“…And if I have prophetic powers, and understand all mysteries and all knowledge, and if I have all faith, so as to remove mountains, but have not love, I am nothing… Love never ends; as for prophecies, they will pass away; as for tongues, they will cease; as for knowledge, it will pass away. For our knowledge is imperfect and our prophecy is imperfect; but when the perfect comes, the imperfect will pass away. When I was a child, I spoke like a child, I thought like a child, I reasoned like a child; when I became a man, I gave up childish ways. For now we see in a mirror dimly, but then face to face. Now I know in part; then I shall understand fully, even as I have been fully understood. So faith, hope, love abide, these three; but the greatest of these is love.” (1 Cor 13: 2, 8-13)
Why am I “nothing” if I have “all faith” and “understand all mysteries” and “all knowledge” as St. Paul notes here? Because that is impossible. None of us can possibly know it “all.” We never possess “all faith” and “all knowledge,” regardless of how perfectly “Orthodox” we may seem to ourselves, as members of the “right” Church. St. Paul tells us flatly, “our knowledge is imperfect.” This is the great insight to which the great Apostle of the Gentiles came, when he ceased to “reason like a child”: He ceased to think he knew everything, and realized that he knew only “in part.”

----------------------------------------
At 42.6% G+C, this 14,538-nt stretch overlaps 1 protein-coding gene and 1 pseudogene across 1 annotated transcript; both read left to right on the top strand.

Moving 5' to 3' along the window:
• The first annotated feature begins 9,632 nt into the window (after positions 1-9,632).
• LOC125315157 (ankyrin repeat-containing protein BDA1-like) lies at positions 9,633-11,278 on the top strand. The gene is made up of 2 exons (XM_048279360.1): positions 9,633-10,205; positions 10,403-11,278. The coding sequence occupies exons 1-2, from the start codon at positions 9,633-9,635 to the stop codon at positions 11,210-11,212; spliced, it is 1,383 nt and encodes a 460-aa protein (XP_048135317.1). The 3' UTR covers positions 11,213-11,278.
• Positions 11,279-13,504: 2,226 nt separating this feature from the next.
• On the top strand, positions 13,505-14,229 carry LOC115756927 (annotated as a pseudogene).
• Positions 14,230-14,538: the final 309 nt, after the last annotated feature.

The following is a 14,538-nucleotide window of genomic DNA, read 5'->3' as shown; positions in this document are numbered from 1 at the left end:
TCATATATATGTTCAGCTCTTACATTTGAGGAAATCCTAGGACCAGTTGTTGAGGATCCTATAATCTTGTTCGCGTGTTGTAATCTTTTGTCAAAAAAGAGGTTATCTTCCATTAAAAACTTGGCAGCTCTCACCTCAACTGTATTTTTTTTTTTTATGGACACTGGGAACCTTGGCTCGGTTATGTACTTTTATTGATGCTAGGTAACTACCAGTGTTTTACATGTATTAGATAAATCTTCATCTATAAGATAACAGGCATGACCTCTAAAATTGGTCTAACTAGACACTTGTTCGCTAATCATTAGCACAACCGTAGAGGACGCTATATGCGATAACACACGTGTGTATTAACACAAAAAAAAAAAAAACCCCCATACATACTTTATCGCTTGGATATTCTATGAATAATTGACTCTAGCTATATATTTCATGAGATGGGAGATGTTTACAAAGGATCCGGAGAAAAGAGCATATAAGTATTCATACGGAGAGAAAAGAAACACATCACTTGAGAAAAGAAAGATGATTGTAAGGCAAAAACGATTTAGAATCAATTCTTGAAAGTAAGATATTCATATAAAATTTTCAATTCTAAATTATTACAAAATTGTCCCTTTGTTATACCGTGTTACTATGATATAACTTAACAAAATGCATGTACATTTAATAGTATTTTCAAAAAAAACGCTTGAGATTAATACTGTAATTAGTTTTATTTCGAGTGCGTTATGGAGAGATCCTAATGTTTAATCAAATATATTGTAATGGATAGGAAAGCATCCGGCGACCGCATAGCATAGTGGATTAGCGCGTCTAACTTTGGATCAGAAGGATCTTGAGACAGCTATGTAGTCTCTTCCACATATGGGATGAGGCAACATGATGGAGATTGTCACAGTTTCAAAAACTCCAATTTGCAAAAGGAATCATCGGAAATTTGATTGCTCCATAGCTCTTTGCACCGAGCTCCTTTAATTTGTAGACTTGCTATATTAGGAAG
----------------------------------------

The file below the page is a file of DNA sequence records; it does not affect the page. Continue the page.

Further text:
So today let me accept the truth I am given to “see in a mirror dimly” with loving gratitude, rather than pretend to master it, or to “possess” it in some exclusive way. It is not knowledge, but its limitations that open me up to a connection with God. That is to say, where knowledge ends, faith, hope and love remain. “But the greatest of these is love.” Happy Valentine’s Day, my one-and-only zillions!